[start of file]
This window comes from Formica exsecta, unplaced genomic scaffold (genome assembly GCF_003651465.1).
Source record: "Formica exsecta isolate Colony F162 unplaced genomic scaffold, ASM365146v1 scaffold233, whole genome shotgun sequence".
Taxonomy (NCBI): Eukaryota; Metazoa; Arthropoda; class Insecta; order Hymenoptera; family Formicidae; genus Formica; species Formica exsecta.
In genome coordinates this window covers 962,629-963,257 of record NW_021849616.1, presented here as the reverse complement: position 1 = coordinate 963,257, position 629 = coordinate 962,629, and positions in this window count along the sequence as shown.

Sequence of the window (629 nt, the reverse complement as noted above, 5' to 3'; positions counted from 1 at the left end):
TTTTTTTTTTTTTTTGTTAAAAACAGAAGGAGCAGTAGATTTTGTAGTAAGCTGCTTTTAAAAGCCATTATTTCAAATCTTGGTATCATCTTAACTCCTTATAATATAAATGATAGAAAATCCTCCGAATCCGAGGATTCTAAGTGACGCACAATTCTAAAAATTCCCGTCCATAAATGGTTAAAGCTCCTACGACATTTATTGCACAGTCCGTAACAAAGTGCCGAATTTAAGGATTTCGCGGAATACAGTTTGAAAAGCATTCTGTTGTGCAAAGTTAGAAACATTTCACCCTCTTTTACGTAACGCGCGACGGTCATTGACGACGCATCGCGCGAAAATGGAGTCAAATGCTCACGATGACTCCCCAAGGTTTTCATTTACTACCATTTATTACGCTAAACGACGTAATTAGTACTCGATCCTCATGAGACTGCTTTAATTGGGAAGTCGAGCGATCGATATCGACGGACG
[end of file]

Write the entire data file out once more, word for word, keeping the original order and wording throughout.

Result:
This window comes from Formica exsecta, unplaced genomic scaffold (genome assembly GCF_003651465.1).
Source record: "Formica exsecta isolate Colony F162 unplaced genomic scaffold, ASM365146v1 scaffold233, whole genome shotgun sequence".
Taxonomy (NCBI): Eukaryota; Metazoa; Arthropoda; class Insecta; order Hymenoptera; family Formicidae; genus Formica; species Formica exsecta.
In genome coordinates this window covers 962,629-963,257 of record NW_021849616.1, presented here as the reverse complement: position 1 = coordinate 963,257, position 629 = coordinate 962,629, and positions in this window count along the sequence as shown.

Sequence of the window (629 nt, the reverse complement as noted above, 5' to 3'; positions counted from 1 at the left end):
TTTTTTTTTTTTTTTGTTAAAAACAGAAGGAGCAGTAGATTTTGTAGTAAGCTGCTTTTAAAAGCCATTATTTCAAATCTTGGTATCATCTTAACTCCTTATAATATAAATGATAGAAAATCCTCCGAATCCGAGGATTCTAAGTGACGCACAATTCTAAAAATTCCCGTCCATAAATGGTTAAAGCTCCTACGACATTTATTGCACAGTCCGTAACAAAGTGCCGAATTTAAGGATTTCGCGGAATACAGTTTGAAAAGCATTCTGTTGTGCAAAGTTAGAAACATTTCACCCTCTTTTACGTAACGCGCGACGGTCATTGACGACGCATCGCGCGAAAATGGAGTCAAATGCTCACGATGACTCCCCAAGGTTTTCATTTACTACCATTTATTACGCTAAACGACGTAATTAGTACTCGATCCTCATGAGACTGCTTTAATTGGGAAGTCGAGCGATCGATATCGACGGACG